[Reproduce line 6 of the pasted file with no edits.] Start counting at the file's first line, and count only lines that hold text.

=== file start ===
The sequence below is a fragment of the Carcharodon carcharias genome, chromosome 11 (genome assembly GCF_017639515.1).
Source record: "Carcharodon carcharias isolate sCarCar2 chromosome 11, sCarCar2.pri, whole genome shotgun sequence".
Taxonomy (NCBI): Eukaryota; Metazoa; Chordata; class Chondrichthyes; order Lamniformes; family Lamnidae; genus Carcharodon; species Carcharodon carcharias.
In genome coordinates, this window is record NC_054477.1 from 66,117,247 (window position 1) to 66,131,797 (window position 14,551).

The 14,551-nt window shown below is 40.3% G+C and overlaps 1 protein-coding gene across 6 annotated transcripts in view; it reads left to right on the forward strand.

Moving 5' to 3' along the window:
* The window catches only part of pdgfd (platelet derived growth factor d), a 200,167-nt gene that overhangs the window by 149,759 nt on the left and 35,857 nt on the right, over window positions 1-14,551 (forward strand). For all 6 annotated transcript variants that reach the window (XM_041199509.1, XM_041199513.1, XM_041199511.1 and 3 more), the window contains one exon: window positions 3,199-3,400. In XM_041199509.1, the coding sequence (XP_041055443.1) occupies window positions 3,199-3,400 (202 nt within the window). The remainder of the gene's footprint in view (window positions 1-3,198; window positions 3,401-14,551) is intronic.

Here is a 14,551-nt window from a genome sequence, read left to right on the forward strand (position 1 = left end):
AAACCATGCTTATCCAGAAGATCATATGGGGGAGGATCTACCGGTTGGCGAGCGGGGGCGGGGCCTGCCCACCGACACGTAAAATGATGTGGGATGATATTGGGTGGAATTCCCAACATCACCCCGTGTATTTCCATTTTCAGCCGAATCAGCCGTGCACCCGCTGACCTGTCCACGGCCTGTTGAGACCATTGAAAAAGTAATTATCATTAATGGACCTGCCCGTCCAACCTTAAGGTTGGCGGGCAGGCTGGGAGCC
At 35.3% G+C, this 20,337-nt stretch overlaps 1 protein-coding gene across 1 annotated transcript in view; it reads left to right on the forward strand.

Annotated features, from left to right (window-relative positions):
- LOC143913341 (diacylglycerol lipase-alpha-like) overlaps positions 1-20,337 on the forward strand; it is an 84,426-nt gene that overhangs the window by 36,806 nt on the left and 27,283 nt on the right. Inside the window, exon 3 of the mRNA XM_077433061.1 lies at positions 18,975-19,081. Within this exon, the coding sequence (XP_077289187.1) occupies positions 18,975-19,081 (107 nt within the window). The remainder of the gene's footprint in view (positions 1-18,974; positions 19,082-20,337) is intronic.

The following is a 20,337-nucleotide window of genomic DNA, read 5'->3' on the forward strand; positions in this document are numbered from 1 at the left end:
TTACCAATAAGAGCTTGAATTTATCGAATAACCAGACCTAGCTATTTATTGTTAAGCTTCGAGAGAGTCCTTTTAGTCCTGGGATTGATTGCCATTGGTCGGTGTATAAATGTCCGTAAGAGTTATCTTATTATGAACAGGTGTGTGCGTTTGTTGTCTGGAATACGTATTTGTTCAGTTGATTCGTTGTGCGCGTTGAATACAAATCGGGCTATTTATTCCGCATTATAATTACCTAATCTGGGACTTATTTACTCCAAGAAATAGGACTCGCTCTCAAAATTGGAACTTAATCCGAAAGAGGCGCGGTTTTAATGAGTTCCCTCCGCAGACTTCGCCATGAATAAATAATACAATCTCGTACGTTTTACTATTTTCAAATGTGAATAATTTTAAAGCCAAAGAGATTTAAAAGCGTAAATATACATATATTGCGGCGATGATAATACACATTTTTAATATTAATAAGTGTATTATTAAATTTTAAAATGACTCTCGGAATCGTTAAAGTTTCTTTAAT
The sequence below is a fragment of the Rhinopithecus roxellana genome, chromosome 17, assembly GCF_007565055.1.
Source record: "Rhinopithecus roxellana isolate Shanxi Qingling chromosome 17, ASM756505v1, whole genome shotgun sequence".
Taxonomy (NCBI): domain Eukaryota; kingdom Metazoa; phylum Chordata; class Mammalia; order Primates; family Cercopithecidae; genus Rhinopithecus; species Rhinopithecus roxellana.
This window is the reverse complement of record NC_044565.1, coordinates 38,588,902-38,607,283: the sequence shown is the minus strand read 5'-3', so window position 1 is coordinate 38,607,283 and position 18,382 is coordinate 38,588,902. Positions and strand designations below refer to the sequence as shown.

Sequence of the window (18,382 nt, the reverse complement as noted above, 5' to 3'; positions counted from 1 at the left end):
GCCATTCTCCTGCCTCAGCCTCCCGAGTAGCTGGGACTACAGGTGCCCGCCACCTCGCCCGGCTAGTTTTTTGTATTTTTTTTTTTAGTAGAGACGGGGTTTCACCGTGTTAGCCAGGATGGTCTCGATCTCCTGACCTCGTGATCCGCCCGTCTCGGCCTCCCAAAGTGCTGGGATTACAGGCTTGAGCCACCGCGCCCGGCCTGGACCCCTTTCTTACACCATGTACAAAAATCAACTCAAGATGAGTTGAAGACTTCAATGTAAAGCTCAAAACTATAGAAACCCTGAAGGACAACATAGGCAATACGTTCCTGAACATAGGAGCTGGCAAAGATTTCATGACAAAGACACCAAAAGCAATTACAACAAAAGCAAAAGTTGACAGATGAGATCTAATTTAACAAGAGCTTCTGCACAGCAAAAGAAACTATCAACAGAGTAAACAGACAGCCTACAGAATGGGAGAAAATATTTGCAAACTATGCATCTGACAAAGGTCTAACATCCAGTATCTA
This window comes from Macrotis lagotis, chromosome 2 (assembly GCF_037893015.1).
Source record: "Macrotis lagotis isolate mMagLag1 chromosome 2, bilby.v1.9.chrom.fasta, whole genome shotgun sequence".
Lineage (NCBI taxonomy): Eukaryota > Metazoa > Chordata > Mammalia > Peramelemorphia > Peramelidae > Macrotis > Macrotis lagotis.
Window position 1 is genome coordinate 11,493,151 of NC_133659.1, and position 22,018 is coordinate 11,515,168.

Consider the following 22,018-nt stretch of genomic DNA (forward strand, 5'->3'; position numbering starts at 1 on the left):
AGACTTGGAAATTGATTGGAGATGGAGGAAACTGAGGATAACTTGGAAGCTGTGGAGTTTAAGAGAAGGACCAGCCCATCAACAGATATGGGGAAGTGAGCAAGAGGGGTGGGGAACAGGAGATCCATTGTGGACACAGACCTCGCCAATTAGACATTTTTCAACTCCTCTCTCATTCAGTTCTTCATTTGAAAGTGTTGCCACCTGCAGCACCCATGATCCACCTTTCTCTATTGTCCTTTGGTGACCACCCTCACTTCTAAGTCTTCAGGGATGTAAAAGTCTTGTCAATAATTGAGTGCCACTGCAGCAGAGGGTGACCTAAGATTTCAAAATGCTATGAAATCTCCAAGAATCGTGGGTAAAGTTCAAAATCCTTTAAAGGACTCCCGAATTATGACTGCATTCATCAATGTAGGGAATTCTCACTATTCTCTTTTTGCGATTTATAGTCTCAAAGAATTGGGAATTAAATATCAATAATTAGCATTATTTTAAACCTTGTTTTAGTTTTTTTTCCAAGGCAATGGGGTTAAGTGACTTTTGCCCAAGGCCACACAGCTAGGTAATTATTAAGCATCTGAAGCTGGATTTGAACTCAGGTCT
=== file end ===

Moving 5' to 3' along the window: